Trust Company Bank brought suit against Charles H. Teel and Michael Lee Carter seeking payment of the debts of G. Steven Best d/b/a Georgia Financial Group, which the bank alleged were guaranteed by Teel and Carter. Teel and Carter answered, denying that they guaranteed the debts of Best or that they were indebted to the bank. The answer further stated that the bank had been "fully compensated by [Teel and Carter] to the extent that they may have guaranteed certain portions of Steven Best's debt to [it]." Cross-motions for summary judgment were filed, and the trial court granted that of the bank and denied those of Teel and Carter. Teel and Carter appeal from the order granting summary judgment to the bank.
The record shows that in uncontroverted affidavits submitted in opposition to the bank's motion for summary judgment and in support of their own motion, Teel and Carter stated that on April 16, 1992, after regular business hours, they met at the bank with a bank officer and a representative of Georgia Financial Group, Inc. They agreed at that time to partially guarantee a $5,000 addition to an existing note executed by Georgia Financial Group, Inc. in favor of the bank. The bank officer's secretary had left for the day, and the bank officer told Teel and Carter he would have the guaranty completed the next day according to the terms discussed that evening. The terms agreed to were that Teel would partially guarantee the additional loan up to the value of stock he owned, which had a value of approximately $1,000, and Carter would partially guarantee the $5,000 additional loan limited to the value of an automobile owned by him. Teel and Carter then signed the guaranty agreements in blank.
The guaranty agreements attached to the bank's complaint, on the other hand, show that Teel and Carter unconditionally guaranteed the monetary obligations of Georgia Financial Group, Inc. up to $10,000. The note attached to the complaint was signed by Steven Best in his capacity as president of Georgia Financial Group, Inc. In the complaint, the bank alleged that Best was "in bankruptcy and uncollectible." The complaint sought from Teel and Carter, jointly and severally, $9,213.19 principal plus interest at 12 percent, attorney fees and court costs.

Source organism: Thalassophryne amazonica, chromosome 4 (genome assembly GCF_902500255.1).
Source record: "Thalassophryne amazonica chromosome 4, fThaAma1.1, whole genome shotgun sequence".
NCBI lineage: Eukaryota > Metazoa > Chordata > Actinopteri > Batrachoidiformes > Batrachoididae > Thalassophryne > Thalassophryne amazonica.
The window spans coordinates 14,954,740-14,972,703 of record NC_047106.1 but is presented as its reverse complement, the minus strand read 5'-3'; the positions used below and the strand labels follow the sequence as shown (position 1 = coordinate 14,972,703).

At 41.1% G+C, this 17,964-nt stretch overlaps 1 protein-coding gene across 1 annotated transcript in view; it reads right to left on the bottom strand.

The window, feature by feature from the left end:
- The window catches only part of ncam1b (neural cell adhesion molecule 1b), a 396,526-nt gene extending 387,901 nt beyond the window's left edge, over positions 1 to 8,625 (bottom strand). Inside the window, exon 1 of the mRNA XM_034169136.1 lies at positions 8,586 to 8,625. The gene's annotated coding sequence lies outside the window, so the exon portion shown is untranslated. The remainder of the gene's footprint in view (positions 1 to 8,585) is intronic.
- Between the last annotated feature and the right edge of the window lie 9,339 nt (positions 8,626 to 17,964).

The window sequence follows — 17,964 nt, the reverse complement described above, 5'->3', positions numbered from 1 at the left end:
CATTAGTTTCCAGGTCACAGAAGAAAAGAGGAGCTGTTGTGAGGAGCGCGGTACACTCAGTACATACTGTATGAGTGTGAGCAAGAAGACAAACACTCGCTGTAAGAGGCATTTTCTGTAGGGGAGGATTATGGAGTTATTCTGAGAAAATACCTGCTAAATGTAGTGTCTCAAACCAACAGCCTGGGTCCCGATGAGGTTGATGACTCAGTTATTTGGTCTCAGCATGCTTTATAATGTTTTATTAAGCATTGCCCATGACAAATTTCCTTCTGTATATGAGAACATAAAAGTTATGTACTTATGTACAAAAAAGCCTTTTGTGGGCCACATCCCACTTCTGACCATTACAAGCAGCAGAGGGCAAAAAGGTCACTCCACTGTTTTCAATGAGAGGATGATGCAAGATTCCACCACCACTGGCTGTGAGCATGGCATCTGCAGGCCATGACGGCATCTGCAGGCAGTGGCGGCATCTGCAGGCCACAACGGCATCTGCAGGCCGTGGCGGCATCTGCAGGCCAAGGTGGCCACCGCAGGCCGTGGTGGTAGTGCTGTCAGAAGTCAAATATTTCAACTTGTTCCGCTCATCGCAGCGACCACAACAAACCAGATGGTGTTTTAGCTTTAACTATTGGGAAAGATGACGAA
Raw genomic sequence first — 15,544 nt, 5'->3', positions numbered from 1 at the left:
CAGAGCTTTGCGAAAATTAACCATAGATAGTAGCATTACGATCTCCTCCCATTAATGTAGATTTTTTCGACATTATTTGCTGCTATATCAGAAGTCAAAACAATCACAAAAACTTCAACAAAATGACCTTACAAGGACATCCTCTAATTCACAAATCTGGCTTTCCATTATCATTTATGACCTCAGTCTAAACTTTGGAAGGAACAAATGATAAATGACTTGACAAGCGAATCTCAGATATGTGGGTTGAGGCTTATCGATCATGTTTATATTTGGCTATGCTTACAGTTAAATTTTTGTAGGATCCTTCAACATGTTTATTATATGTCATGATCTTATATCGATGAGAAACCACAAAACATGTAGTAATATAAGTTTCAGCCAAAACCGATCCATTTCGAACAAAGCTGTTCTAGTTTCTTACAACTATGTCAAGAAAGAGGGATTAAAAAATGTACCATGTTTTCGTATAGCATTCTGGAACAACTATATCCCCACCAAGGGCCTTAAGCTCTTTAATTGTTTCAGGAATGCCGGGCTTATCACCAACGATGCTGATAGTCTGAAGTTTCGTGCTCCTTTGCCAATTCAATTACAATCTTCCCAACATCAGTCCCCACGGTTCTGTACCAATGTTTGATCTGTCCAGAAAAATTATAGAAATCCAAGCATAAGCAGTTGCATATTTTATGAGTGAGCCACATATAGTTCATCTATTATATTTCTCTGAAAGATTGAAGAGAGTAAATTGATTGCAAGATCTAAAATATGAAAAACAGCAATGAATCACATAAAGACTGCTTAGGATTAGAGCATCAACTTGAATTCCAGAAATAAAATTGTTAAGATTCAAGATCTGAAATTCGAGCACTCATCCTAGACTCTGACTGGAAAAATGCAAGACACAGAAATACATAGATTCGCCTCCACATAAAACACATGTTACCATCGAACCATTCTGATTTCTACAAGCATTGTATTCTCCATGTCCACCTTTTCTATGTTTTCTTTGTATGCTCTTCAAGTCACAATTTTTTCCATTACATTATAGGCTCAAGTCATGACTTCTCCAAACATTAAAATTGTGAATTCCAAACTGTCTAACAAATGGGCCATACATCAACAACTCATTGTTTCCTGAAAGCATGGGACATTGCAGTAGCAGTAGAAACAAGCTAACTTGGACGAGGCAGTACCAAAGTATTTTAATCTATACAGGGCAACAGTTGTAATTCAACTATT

We agree and reverse.
As pointed out by the bank, it made out a prima facie right to judgment on the guaranty agreements by introducing documents properly authenticated by their custodian, which indicated Teel and Carter had executed unconditional guaranty agreements for $10,000. It also showed that although a corporation bearing the name Georgia Financial Group, Inc. existed, it was administratively dissolved on January 9, 1992, 11 months prior to the execution of the documents in issue, and had no apparent connection with the Georgia Financial Group apparently used by Best as a trade name. The burden then shifted to the defendants to establish their defense that they were not liable on the agreements they acknowledged signing, as alleged in their answer. See Dixie Diners Atlanta v. Gwinnett Fed. Bank, FSB, 211 Ga. App. 364
, 366 (2) (439 SE2d 53
Teel and Carter did this by filing affidavits in which they alleged they signed the agreements in blank and gave the bank officer authority to complete them according to terms to which they had agreed. Those terms differed materially from the terms appearing on the documents forming the subject matter of the lawsuit. They argue that under OCGA 11-3-407
(1) (b), this constituted a material and fraudulent alteration, thereby discharging them under subsection (2) (a).